You would have thought the government would go out of its way to congratulate all A-levels students today. It’s bad enough having to sit exams without politicians of all colours using their grades as political ammunition for one cause or another.
But no, as ever, coalition ministers – as Labour’s did before them – can’t resist using results day as an easy opportunity to claim their policies are working. This is year, admittedly, is somewhat unusual as today’s line appears to be ‘hey look, aren’t we doing our job well? A-level grades are going down. For the second year running. And about time too. No more dumbing down. Harrumph!’
And, while they may have a point about grade inflation, it’s not really what students want to hear, today of all days. I struggle to understand why politicians never appreciate this.
More egregious are the various messages and press releases zipping around, proclaiming how great it is more pupils are taking maths and sciences. Indeed it is, especially as England risks a real shortage of science and maths teachers. But it's possible to celebrate this rise without implicitly telling students of other subjects - humanity students, social scientists and those focusing on more vocational topics - they are somehow inadequate.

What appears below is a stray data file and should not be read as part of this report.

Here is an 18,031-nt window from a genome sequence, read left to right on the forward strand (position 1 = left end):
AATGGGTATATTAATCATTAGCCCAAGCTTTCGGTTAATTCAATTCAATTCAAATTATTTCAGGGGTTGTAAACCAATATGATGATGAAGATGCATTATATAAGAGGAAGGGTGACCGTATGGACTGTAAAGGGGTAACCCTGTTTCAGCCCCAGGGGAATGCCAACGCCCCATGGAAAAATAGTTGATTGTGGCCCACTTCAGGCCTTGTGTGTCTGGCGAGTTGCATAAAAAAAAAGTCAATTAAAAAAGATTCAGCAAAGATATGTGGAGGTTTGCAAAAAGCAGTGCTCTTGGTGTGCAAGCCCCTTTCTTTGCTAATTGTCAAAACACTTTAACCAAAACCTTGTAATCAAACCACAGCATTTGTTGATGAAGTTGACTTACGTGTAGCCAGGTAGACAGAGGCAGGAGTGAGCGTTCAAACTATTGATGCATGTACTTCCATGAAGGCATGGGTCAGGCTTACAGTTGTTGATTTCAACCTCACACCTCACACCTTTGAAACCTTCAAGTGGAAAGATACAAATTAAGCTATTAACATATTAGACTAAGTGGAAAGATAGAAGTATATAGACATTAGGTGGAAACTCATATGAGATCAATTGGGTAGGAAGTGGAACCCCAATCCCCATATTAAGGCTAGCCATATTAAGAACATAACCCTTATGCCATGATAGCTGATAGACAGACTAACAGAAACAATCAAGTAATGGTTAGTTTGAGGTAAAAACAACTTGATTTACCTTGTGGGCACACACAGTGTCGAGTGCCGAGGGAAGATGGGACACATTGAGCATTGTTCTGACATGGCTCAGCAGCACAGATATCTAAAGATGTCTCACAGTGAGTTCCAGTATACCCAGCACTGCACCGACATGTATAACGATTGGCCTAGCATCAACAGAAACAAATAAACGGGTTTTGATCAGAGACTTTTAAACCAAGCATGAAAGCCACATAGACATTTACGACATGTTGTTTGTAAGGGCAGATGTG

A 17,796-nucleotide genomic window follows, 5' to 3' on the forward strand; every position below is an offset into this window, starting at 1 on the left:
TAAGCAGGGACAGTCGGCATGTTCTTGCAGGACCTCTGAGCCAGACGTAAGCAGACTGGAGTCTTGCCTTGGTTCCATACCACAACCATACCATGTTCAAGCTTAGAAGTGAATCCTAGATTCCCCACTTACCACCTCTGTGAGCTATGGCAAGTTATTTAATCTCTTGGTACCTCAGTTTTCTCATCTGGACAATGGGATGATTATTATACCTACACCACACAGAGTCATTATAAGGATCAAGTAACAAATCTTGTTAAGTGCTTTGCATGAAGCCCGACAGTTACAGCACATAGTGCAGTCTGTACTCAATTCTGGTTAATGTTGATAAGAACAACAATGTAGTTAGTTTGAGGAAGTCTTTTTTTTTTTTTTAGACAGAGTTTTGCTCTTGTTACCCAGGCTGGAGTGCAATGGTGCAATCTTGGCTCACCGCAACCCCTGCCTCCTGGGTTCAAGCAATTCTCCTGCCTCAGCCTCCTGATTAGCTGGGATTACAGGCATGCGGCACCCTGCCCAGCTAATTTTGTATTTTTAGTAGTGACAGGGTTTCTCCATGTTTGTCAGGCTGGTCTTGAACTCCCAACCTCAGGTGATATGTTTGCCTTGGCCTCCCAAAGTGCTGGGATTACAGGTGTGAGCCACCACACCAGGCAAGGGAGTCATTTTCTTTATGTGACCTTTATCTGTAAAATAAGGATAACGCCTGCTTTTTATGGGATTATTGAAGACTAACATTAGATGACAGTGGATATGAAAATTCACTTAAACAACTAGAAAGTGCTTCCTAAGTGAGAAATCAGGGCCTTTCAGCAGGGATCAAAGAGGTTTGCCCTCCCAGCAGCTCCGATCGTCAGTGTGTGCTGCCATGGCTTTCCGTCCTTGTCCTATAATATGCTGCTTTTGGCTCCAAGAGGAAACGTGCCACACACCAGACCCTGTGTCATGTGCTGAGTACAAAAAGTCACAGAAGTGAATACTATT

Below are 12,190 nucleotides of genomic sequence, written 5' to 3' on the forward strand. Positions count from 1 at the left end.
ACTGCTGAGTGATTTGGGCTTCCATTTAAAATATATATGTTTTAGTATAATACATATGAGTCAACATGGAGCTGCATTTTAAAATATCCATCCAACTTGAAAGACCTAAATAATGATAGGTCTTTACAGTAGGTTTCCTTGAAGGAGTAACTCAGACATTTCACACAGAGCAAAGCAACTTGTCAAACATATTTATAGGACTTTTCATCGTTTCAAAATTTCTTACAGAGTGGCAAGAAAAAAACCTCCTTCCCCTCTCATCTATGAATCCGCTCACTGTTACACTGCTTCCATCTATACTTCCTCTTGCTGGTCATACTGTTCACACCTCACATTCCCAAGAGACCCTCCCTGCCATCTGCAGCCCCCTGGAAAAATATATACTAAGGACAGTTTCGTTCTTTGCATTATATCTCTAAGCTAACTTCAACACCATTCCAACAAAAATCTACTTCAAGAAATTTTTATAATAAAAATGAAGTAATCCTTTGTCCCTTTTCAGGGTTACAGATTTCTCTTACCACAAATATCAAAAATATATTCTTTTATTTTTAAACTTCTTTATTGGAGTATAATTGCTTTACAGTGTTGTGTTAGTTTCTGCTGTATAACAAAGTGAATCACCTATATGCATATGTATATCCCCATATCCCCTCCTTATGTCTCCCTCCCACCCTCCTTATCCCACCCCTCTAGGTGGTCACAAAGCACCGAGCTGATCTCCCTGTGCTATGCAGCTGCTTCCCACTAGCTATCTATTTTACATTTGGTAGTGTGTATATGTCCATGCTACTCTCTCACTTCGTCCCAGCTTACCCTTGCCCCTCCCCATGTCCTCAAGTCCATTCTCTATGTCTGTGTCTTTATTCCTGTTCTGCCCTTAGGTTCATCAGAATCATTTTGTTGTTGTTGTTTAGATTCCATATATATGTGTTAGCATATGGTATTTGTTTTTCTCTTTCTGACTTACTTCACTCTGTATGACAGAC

This is what the Conservative Party Press Office tweeted earlier today:
Of course, universities value Chemistry, Physics, Maths and Further Maths, as they always have done but it must be a little dispiriting for any students opening their results for their English, history, music, art, geography, divinity exams etc. Universities value such subjects enormously. Chemistry is surprisingly useless as a basis of studying history or music at university.
Similarly, the @toryeducation twitter feed, which appears to be Michael Gove's rogue pet Rottweiler used exclusively to attack former children's minister Tim Loughton and anyone actually involved in education, tweeted this last night:
How nice. And, what's wrong with sociology anyway?